What if your buy on plan in Spain is delivered late?

In our practice, we saw a number of new construction projects being delayed due to delayed material deliveries. This article provides you with more information on your options in case of late delivery when buying on plan in Spain.

A clear delivery deadline

For a sale on plan, the promoter must specify a clear and determinable delivery period. Within this period, the property must then be completely finished and have the conformity certificate. If the promoter expects or foresees any delay during the course of the works, he has a notification obligation.

Find more information here on delays due to non-granting of planning permission.

Late completion of a sale on plan in Spain due to force majeure

Most purchase agreements in the case of a sale on plan provide for a force majeure clause. Specifically, force majeure means when there are (i) circumstances beyond the promoter's control that (ii) are not attributable to him and (iii) make performance of the contract temporarily impossible. A current example is a general problem in the supply of construction materials by a Chinese port in lockdown. Other examples include a disaster or strikes. In cases of force majeure, there is not much you can do but wait.

A limited delay

In case the promoter delivers late, but the delay is within limits (e.g. not more than 6 months), you are theoretically entitled to compensation. However, most purchase agreements provide for the promoter to delay delivery for a certain period of time.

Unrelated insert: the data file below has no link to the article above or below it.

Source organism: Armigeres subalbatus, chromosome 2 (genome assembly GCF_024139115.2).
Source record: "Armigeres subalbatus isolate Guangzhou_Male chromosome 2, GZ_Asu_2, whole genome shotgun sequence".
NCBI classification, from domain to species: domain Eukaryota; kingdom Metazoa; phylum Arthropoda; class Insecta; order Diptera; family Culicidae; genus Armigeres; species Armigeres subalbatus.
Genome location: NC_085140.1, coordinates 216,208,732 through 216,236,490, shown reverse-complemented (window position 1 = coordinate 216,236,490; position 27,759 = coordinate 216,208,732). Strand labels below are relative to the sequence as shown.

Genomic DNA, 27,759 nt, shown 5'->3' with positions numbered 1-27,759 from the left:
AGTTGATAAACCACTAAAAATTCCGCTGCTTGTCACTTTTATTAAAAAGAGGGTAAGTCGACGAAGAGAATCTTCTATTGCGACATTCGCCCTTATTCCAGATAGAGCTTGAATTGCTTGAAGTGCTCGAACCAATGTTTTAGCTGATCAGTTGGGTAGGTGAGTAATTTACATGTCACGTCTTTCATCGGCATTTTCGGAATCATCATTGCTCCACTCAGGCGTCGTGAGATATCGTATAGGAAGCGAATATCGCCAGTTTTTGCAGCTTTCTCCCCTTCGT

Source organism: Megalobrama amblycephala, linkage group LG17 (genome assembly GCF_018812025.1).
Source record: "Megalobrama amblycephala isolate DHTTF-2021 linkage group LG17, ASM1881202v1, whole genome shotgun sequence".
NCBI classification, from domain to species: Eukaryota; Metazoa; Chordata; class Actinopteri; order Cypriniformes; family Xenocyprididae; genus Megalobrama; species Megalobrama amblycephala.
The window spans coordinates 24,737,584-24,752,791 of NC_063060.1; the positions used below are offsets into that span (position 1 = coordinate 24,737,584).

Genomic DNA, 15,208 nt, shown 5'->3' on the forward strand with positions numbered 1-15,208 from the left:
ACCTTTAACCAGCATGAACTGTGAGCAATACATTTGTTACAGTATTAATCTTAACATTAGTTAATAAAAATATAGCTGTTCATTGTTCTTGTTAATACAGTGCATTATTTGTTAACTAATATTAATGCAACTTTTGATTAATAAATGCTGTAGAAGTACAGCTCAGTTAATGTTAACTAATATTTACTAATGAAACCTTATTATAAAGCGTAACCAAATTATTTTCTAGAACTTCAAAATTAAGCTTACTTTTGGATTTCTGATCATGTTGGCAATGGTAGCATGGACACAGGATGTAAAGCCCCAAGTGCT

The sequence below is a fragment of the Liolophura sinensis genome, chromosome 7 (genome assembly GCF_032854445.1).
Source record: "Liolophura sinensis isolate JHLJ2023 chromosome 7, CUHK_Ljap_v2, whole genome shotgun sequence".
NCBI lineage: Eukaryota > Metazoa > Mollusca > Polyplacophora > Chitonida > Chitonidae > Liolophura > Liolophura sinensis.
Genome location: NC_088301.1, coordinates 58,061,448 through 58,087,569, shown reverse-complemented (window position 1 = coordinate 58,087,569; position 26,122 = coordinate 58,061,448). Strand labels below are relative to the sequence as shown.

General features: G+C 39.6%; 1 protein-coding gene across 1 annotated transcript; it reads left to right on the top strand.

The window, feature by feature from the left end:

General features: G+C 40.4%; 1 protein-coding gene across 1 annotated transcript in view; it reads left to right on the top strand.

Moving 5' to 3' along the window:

The damage - and, as a result, its compensation - for a buyer of a second residence is limited anyway because you do not have extensive costs because of the delay.

The situation is different if you cannot emigrate because of the delay. For example, you have to temporarily move into rental accommodation. In that case, it is advisable that you indicate the completion period as an essential condition. Then explicitly state that you wish to move within a certain period after completion.

In most situations, however, the right to compensation will be limited. And the suds are not worth the coals to start proceedings for this. However, if you are having a property built yourself, in-house, it is common to negotiate a delay penalty.

Here are 8 steps on self-building in Spain.

A significant delay

A delay is significant if we are talking about around 9 months. If there is no prospect of a completion date by then, you can dissolve the purchase agreement. Upon dissolution, you can recover all sums you have already paid to the promoter, plus statutory interest. In practice, you will then appeal to the bank to recover your funds. After all, the promoter will have already used the funds to finance the works. The importance of a bank guarantee should therefore not be underestimated.

Making the termination of the purchase agreement legally hard is not obvious. You need to argue such an action thoroughly. It is therefore advisable to have your case thoroughly assessed first.

Read more about the bank guarantee of a buy on plan in Spain.


In the event of a late completion when buying on plan in Spain, you need to be realistic. Unless the delay is significant, in practice there is little you can do against the promoter. A smart promoter will also adequately contractually hedge against limited delays and force majeure.

Here is an overview of the legal aspects of buying a new building in Spain.

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